This Efik folktale tells the tale of a tortoise who sought revenge on a leopard, and of the bush rat that took pity.
At the time of the great famine all the animals were very thin and weak; but there was one exception, and that was the tortoise and all his family, who were quite fat, and did not seem to suffer at all. Even the leopard was very thin, despite having eaten the grandmothers and mothers of all the other animals.
In the early days of the famine the leopard had killed the mother of the tortoise, and the tortoise determined if possible to seek revenge. He had discovered a shallow lake full of fish in the middle of the forest, and every morning brought back enough food for himself and his family.
One day the leopard met the tortoise and noticed how fat he was. As he was very thin himself he decided to watch the tortoise, so the next morning he hid himself in the long grass near the tortoise’s house and waited patiently, until at last the tortoise came along carrying a basket which appeared to be very heavy.
The leopard sprang out, and demanded to know what was inside the basket. The tortoise tried to trick him by saying that he was carrying firewood, but the leopard had a very acute sense of smell, and knew at once that there was fish in the basket.
“I know there is fish in there, and I am going to eat it.”
The tortoise, not being in a position to refuse, replied:
“Very well. Let us sit down under this shady tree, and if you will make a fire I will go to my house and get pepper, oil, and salt, and then we will feed together.”
To this the leopard agreed, and began to search about for dry wood, and started the fire. In the meantime the tortoise waddled off to his house, and soon returned with the pepper, salt, and oil; he also brought a long piece of cane tie-tie, which is very strong. This he put on the ground, and began boiling the fish.
Then the tortoise proposed they play a game while waiting for the fish to cook. He suggested they take turns tying each other to the tree. When the tied up animal said “tighten” the other should loosen the rope, and when the tied up animal said “loosen” the rope would be tightened. As a show of good faith, the tortoise agreed to be tied up first.
The hungry leopard thought that this game would make the time pass more quickly, so he agreed to play. The tortoise then stood with his back to the tree and told the leopard to loosen the rope. In accordance with the rules of the game, the leopard began to tie up the tortoise. Soon the tortoise shouted “tighten” and the leopard at once unfastened the tie-tie, and the tortoise was free.
Then it was leopard’s turn, so he stood up against the tree and called out to the tortoise to loosen the rope, and the tortoise very quickly passed the rope several times round the leopard and secured him to the tree. Then the leopard shouted “tighten”; but instead of playing the game in accordance with the rules, the tortoise ran faster and faster with the rope round the leopard, taking great care to keep out of reach of the leopard’s claws.
All this time the leopard was calling out to the tortoise to let him go, as he was tired of the game; but the tortoise only laughed, and sat down at the fireside to eat his fish. When he had finished he packed up the remainder of the fish for his family, and prepared to go, but before he started he said to the leopard:
“You killed my mother and wanted to steal my fish. I shall leave you to starve.”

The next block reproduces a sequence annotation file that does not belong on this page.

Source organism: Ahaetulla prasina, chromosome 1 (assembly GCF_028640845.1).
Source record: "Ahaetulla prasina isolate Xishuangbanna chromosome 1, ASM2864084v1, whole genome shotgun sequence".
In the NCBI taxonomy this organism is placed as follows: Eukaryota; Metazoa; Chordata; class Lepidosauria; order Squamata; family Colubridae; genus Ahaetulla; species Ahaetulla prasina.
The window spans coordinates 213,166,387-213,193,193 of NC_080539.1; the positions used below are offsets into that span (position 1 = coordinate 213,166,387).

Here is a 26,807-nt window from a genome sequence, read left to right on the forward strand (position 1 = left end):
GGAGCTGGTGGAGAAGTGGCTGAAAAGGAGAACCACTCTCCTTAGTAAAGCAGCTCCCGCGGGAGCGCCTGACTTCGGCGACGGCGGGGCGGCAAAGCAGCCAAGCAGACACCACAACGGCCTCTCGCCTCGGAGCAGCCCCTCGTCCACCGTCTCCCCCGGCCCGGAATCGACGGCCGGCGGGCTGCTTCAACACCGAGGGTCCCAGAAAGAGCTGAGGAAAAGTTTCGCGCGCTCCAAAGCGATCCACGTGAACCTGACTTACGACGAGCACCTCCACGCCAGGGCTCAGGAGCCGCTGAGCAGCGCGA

He then threw the remains of the pepper and salt into the leopard’s eyes and quietly went on his way, leaving the leopard roaring with pain.
All that day and throughout the night the leopard was calling out for someone to release him, and vowing all sorts of vengeance on the tortoise; but nobody came, as the people and animals of the forest do not like to hear the leopard’s voice.
In the morning, when the animals began to go about to get their food, the leopard called out to everyone he saw to come and untie him, but they all refused, as they knew that if they did so the leopard would most likely kill them at once and eat them.
At last a bush rat came near and saw the leopard tied up to the tree and asked him what was the matter, so the leopard told him that he had been playing a game of “tight” and “loose” with the tortoise, and that he had tied him up and left him there to starve. The leopard then implored the bush rat to cut the ropes with his sharp teeth.
The bush rat was very sorry for the leopard; but at the same time he knew that, if he let the leopard go, he would most likely be killed and eaten, so he hesitated. But this bush rat, being rather kind-hearted, and having had some experience of traps himself, could sympathise with the leopard in his uncomfortable position. He therefore devised a plan.
The bush rat first started to dig a hole under the tree. When he had finished the hole he came out and cut one of the ropes, and immediately ran into his hole to see what would happen; but although the leopard struggled frantically, he could not get loose. The bush rat crept out again and very carefully bit through another rope, and then retreated to his hole as before. Again nothing happened, and he began to feel more confident, so he bit several strands through one after the other until the leopard was free.
The ravenous leopard, instead of being grateful, made a dash at the bush rat with his big paw, So close was the bush rat’s escape as he leapt down his hole, that the leopard’s sharp claws scored his back and left marks which he carried to his grave.
Ever since then the bush rats have had white spots on their skins, which represent the marks of the leopard’s claws.
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